Shenanigans in ColoradoSubmitted by tsilb on Sun, 04/15/2012 - 14:50
5th Congressional District Assembly
As some of you surely know or have estimated by now, I am an ardent supporter of Ron Paul for President. What you may not know is that I am also a member of a grassroots Tea Party group which has been organizing some very strong efforts on his behalf. As much as we had prepared for the assemblies this weekend, we weren't prepared for what the Ron Paul 2012 campaign pulled.
Yesterday, I attended the Colorado District 5 Congressional Assembly. I thought I had done far too much preparation, but it paid off. Parking was easy, convenient, and nearby; and we arrived around noon for a 2:00 assembly which opened for credentialing at 1:00.
The Ron Paul campaign had not communicated to us there being any official Ron Paul slate, despite the attendance of Matt Holdridge, the regional director of the Ron Paul campaign, at the very meeting when we discussed the issue. Therefore, at this very meeting, we created our own slate of six delegates to vote up to the Republican National Convention.
When we got to the CD5 assembly, we found that the Ron Paul campaign was indeed pushing an official slate. This seemed like good news, at first, until we saw Rick Santorum's name on the slate. Taken aback, we were all but certain this lack of communication and coordination must have been some sort of vile treachery.
The hybrid Ron Paul / Rick Santorum "Conservative Unity Slate" had no names I recognized. Two were pledged to Santorum, and the rest were unpledged. I discussed the issue with a few of the delegates who I knew from my group, who therefore I knew as fellow Ron Paul delegates. The consensus was that these two Santorum-pledged delegates absolutely would not vote for Paul, which raised obvious doubt over whether we could trust any of the names on the slate. Coming from the Campaign and vetted by the volunteers at the Ron Paul table, however, it did have some credence.
The consensus was that we didn't know these people, but we did know our people. While I won't speak for the group, I'll tell you I voted for our slate. Of the six, we got no delegates and two alternates to National. Of the entire Congressional District, I heard we got four delegates and five alternates. I cannot speak intelligently to the total of the other CD assemblies combined, however, as I've heard several different totals from several different sources. It may be anywhere from 11 to 22. What I do know is that whatever the total, the Ron Paul Unity Slate won by a landslide.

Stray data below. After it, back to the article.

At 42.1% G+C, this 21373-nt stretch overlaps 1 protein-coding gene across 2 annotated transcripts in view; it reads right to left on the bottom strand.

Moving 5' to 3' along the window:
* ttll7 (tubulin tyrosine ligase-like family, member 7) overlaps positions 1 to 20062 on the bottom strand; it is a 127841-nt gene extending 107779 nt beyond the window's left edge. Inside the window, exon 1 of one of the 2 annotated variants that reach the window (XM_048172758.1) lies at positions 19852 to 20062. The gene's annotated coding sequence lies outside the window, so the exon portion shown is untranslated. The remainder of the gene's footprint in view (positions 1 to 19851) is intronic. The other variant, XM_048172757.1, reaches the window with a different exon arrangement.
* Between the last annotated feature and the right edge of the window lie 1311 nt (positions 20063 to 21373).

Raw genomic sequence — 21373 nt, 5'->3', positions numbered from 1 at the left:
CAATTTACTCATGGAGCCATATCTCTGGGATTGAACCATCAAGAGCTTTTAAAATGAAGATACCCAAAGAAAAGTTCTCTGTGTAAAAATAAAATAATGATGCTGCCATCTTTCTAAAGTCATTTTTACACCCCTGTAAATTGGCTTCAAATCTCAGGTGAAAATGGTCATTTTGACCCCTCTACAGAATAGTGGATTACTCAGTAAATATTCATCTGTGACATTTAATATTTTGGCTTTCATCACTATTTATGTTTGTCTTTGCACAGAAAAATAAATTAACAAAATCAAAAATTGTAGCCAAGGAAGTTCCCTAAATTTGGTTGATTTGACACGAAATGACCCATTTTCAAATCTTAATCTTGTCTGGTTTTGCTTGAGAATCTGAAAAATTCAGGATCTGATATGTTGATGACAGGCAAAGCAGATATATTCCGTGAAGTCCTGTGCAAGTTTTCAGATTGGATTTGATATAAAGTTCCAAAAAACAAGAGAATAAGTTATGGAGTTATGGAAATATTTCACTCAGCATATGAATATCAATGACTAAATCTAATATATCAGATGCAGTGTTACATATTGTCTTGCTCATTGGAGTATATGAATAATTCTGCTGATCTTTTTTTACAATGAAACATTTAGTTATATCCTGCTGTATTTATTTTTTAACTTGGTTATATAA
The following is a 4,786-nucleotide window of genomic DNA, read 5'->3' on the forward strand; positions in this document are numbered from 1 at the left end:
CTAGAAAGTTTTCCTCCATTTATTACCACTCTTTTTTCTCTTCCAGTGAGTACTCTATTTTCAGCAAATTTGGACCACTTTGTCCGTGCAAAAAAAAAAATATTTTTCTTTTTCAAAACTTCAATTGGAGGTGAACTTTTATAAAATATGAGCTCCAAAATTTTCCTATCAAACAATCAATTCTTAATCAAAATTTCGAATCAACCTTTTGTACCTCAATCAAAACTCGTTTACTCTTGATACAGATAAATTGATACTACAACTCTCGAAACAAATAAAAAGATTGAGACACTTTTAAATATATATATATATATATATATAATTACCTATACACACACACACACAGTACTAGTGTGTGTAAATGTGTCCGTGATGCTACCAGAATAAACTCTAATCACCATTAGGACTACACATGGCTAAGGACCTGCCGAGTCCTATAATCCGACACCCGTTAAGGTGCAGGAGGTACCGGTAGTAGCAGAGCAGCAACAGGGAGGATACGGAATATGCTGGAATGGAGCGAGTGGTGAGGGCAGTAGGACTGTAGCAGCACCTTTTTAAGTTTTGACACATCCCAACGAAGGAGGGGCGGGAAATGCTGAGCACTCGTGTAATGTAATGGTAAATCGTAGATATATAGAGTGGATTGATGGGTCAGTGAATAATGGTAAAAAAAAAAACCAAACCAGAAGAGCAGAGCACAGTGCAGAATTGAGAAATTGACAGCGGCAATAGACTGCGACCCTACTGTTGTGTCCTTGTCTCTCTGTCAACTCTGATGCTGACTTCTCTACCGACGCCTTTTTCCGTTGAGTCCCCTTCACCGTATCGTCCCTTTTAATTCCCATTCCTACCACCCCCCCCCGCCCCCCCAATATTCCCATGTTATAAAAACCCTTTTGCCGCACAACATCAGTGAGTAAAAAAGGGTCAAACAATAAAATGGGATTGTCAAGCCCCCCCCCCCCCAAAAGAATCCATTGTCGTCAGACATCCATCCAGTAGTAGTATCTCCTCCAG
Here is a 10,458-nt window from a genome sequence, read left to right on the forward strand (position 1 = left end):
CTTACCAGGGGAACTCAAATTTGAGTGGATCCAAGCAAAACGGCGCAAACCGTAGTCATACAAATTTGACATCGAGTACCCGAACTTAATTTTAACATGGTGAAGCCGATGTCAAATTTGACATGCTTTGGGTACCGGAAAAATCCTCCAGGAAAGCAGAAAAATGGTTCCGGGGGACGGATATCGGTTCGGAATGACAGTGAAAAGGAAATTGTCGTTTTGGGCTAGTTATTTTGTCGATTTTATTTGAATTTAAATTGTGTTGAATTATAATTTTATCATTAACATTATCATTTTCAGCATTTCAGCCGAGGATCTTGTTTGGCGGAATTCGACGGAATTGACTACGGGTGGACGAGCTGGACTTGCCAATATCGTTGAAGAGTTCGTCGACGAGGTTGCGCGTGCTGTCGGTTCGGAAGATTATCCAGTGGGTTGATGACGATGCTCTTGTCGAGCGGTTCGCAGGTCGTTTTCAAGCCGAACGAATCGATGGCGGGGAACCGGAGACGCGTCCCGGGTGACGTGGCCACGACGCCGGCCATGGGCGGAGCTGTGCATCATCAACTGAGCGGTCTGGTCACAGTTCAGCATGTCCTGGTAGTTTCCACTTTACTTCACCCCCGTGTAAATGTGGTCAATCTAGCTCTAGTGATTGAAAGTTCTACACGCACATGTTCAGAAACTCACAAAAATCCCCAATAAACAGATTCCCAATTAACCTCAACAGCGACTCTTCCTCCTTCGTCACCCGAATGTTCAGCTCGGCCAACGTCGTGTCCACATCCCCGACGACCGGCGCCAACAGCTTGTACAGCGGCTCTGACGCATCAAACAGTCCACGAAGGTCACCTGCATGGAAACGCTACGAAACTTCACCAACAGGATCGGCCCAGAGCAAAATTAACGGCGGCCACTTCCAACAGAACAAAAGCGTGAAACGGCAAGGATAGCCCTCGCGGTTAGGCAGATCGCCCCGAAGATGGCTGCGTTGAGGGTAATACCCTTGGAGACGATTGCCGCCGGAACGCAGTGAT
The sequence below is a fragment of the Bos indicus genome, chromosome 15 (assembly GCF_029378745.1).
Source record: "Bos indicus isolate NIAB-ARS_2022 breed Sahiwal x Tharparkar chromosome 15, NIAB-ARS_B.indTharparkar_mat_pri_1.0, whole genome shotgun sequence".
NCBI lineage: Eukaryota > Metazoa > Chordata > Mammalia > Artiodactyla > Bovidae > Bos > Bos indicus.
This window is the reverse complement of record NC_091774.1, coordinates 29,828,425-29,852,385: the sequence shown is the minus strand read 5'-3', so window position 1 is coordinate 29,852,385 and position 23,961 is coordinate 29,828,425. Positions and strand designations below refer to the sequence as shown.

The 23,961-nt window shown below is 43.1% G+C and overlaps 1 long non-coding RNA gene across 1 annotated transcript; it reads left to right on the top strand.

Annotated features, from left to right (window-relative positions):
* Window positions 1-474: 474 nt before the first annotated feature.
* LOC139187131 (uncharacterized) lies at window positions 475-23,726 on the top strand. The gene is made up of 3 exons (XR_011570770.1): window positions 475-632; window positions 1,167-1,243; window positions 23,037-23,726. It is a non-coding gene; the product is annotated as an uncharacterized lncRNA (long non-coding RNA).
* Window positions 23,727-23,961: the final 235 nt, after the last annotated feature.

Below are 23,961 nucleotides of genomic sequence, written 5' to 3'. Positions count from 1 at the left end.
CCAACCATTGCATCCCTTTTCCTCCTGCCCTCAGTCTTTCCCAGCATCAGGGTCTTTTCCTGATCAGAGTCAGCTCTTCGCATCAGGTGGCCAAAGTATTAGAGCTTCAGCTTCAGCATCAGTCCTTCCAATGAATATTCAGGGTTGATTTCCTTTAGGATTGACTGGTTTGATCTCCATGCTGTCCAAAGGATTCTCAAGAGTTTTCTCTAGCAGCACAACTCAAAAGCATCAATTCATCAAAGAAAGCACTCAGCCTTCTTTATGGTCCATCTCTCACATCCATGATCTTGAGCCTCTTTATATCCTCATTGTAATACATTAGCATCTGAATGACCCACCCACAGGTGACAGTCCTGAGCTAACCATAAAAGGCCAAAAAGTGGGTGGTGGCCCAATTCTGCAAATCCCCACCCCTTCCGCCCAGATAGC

The singer butchered the National Anthem with her crazy inflections and unpredictable tempo. When you lead a group in a sing-along, especially a group numbering in the thousands, use a tempo people are familiar with.
Colorado State Republican Convention
Today, I attended the Colorado State Republican Convention. My over-prepared nature paid off, as I got one of the best parking spaces anywhere. We arrived at 6:30 for a 9:00 assembly that opened for ticketing at 7:00. I consider the preparations and parking endeavors a massive success once again.
The actual convention went off with two huge hitches. Once again, the Ron Paul campaign had distributed its Unity slate (small yellow and small white sheets) without our knowledge. That is to say, we expected an official slate this time, but we didn't expect Santorum's name or delegates on it. Exactly the same concerns came up over the loyalty of the delegates, but we had a lot more votes to throw around this time (24 instead of 6).
There was no absolute consensus on what we known-loyal delegates should do with our votes; our loyalty had been split between two Ron Paul groups. Later on in the day, yet another Ron Paul slate (large yellow full size A4 paper) was distributed, this time without the Santorum contaminants. There were names on this list I actually recognized, and thus I knew I could trust this list.